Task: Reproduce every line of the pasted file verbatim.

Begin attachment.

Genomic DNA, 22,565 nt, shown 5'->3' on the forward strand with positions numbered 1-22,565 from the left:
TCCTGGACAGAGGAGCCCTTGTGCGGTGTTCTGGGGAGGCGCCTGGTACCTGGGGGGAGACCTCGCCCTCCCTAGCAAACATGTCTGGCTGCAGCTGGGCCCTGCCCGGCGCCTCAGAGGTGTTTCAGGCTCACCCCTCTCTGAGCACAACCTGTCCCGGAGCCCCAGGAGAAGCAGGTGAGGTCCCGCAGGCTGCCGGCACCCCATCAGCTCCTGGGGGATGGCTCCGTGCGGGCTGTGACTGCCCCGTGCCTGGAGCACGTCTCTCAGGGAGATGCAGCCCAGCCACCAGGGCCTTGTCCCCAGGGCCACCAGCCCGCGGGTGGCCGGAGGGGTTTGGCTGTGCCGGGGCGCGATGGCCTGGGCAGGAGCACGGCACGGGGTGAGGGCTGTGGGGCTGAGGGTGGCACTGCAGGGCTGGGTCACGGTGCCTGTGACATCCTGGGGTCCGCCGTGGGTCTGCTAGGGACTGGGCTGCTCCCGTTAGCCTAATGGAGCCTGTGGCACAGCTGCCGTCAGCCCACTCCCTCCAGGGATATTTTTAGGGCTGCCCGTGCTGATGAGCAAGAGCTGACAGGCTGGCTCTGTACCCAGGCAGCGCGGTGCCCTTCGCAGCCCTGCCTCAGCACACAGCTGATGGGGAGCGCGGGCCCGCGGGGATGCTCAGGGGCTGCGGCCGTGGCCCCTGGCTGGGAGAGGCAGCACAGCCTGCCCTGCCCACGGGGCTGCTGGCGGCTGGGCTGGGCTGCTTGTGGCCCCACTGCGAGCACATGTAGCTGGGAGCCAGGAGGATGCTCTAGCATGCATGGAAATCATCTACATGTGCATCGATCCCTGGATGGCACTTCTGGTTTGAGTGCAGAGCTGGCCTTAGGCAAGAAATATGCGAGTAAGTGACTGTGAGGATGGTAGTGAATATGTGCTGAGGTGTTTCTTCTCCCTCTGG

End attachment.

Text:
Genomic DNA, 22,565 nt, shown 5'->3' on the forward strand with positions numbered 1-22,565 from the left:
TCCTGGACAGAGGAGCCCTTGTGCGGTGTTCTGGGGAGGCGCCTGGTACCTGGGGGGAGACCTCGCCCTCCCTAGCAAACATGTCTGGCTGCAGCTGGGCCCTGCCCGGCGCCTCAGAGGTGTTTCAGGCTCACCCCTCTCTGAGCACAACCTGTCCCGGAGCCCCAGGAGAAGCAGGTGAGGTCCCGCAGGCTGCCGGCACCCCATCAGCTCCTGGGGGATGGCTCCGTGCGGGCTGTGACTGCCCCGTGCCTGGAGCACGTCTCTCAGGGAGATGCAGCCCAGCCACCAGGGCCTTGTCCCCAGGGCCACCAGCCCGCGGGTGGCCGGAGGGGTTTGGCTGTGCCGGGGCGCGATGGCCTGGGCAGGAGCACGGCACGGGGTGAGGGCTGTGGGGCTGAGGGTGGCACTGCAGGGCTGGGTCACGGTGCCTGTGACATCCTGGGGTCCGCCGTGGGTCTGCTAGGGACTGGGCTGCTCCCGTTAGCCTAATGGAGCCTGTGGCACAGCTGCCGTCAGCCCACTCCCTCCAGGGATATTTTTAGGGCTGCCCGTGCTGATGAGCAAGAGCTGACAGGCTGGCTCTGTACCCAGGCAGCGCGGTGCCCTTCGCAGCCCTGCCTCAGCACACAGCTGATGGGGAGCGCGGGCCCGCGGGGATGCTCAGGGGCTGCGGCCGTGGCCCCTGGCTGGGAGAGGCAGCACAGCCTGCCCTGCCCACGGGGCTGCTGGCGGCTGGGCTGGGCTGCTTGTGGCCCCACTGCGAGCACATGTAGCTGGGAGCCAGGAGGATGCTCTAGCATGCATGGAAATCATCTACATGTGCATCGATCCCTGGATGGCACTTCTGGTTTGAGTGCAGAGCTGGCCTTAGGCAAGAAATATGCGAGTAAGTGACTGTGAGGATGGTAGTGAATATGTGCTGAGGTGTTTCTTCTCCCTCTGG